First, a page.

Researchers Gunwoo Yoon and Patrick Vargas wanted to see if the nature of an avatar, assigned to individual video game players, had an effect on their subsequent behaviors.
An avatar is simply an image you choose to represent you online, particularly in a video game. For example, many of the people who comment on AMERICAblog have chosen avatars, images, to associate with their online profile. Or when you play a video game, and choose between an image of an elf and a dwarf to represent your character, that’s your avatar.
In order to investigate avatars, Yoon and Vargars enrolled about 200 college students. The students were to play an online action/combat game for a short period. The students had to fight off enemies in the game scenarios. Each student was assigned an avatar. Some got Superman (good), some got Harry Potter villain Voldemort (evil), and some got a circle (neutral).
After playing the game, the volunteers were then told that they were taking part in an unrelated experiment. They were given the choice to decide how much and what type of food to give future players in the game. They could select chocolate (good), or hot chili (bad), and also select how much of each would be given to the future game players.
What they found was that those who had the Superman avatar gave twice as much chocolate as hot chili. The Voldemort avatars did the opposite, giving future players much more chili than chocolate. Those who had neutral avatars (the circle) used less of both chocolate and chili.
Later, they repeated the experiment with a different group of participants. But in this group, some of the students who were Superman and some Voldemorts were just asked to WATCH the game after getting their avatars. Others were assigned avatars and participated. Then they were all asked to select chocolate or chili for subsequent players. The results were basically the same. Those with Superman avatars selected more chocolate, and the Voldemorts chose more hot chili. Those who merely watched did the same, but they chose less of the chocolate or chili as their player-avatar colleagues did.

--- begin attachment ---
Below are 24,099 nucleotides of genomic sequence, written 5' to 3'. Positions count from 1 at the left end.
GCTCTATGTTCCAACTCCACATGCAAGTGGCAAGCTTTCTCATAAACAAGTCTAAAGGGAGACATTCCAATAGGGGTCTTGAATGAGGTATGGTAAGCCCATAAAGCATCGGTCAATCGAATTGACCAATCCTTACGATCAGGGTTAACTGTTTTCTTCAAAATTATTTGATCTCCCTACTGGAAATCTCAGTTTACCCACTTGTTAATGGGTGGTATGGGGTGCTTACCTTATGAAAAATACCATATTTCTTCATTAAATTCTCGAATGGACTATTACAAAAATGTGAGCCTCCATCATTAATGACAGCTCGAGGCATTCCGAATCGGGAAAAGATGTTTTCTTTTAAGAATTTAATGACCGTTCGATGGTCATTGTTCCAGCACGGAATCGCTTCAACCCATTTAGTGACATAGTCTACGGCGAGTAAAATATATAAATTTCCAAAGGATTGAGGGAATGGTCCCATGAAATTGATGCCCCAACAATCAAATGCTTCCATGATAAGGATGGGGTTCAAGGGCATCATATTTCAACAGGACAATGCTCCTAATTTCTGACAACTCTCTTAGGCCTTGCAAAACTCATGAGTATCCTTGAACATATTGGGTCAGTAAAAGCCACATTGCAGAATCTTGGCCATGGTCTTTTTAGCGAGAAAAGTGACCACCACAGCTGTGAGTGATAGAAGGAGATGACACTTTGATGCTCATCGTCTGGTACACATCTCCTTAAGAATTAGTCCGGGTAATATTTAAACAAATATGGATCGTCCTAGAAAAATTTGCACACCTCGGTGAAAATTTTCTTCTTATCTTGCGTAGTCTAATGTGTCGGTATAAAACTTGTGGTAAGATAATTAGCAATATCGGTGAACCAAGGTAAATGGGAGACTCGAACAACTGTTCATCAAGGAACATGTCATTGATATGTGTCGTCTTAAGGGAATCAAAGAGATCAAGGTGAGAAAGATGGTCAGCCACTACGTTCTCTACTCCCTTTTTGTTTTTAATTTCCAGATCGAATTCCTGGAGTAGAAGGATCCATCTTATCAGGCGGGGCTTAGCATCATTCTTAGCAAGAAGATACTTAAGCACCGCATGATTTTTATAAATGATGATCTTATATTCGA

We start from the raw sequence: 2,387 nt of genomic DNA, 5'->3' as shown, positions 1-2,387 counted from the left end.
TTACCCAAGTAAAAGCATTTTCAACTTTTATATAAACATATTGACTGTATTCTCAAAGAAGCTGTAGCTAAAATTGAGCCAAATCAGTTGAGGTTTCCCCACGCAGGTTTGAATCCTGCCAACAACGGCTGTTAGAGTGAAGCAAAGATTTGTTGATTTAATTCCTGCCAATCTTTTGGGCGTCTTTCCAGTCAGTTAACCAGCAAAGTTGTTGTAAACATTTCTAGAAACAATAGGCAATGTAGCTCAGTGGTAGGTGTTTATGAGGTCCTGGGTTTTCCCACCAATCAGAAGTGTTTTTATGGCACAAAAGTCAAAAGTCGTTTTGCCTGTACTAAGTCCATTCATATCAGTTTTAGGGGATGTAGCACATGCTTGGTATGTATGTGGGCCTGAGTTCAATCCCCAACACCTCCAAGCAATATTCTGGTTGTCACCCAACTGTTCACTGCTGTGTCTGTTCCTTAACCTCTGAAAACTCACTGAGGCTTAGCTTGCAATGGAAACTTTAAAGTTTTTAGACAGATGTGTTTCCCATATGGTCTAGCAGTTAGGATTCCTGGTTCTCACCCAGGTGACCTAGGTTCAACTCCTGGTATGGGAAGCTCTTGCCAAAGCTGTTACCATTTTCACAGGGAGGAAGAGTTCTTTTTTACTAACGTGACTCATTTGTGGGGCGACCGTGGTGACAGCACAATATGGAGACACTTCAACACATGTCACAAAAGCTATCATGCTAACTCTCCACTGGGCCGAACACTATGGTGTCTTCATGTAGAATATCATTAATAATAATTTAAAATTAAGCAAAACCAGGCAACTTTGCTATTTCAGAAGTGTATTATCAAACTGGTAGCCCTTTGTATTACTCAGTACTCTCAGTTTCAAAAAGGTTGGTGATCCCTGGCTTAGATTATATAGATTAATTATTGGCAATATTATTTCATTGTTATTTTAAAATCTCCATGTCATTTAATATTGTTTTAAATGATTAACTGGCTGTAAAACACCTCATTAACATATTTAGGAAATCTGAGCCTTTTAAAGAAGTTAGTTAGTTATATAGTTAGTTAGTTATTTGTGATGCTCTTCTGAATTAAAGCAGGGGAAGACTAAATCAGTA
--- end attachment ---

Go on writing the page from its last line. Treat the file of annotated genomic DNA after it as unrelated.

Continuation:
So, at least in the short term, it seems like assigning someone a positive image, or role mode,l produces a positive effect on his behavior. Conversely, giving someone a negative role model causes him to respond more negatively.
It would be interesting to see just how long these positive or negative behaviors last after the game ends. And if making the game longer might extend those behaviors temporally.
It also leads to other questions that spring from this research. Could surrounding people with positive role models in daily life increase their positive behaviors? Could reminding people to be good, through videos, commercials, etc. cause more positive behaviors? Do these same things happen in children? And if so, does the positive (and negative) benefit last the same amount of time as it does in college students? If so, perhaps these techniques would be useful in education. Or in group therapy for people who are criminal offenders.
And what might this say about television, and movies, and even political blogs? Are we unintentionally reinforcing certain aspects of the culture that we might otherwise wish to de-emphasize?
What do you think?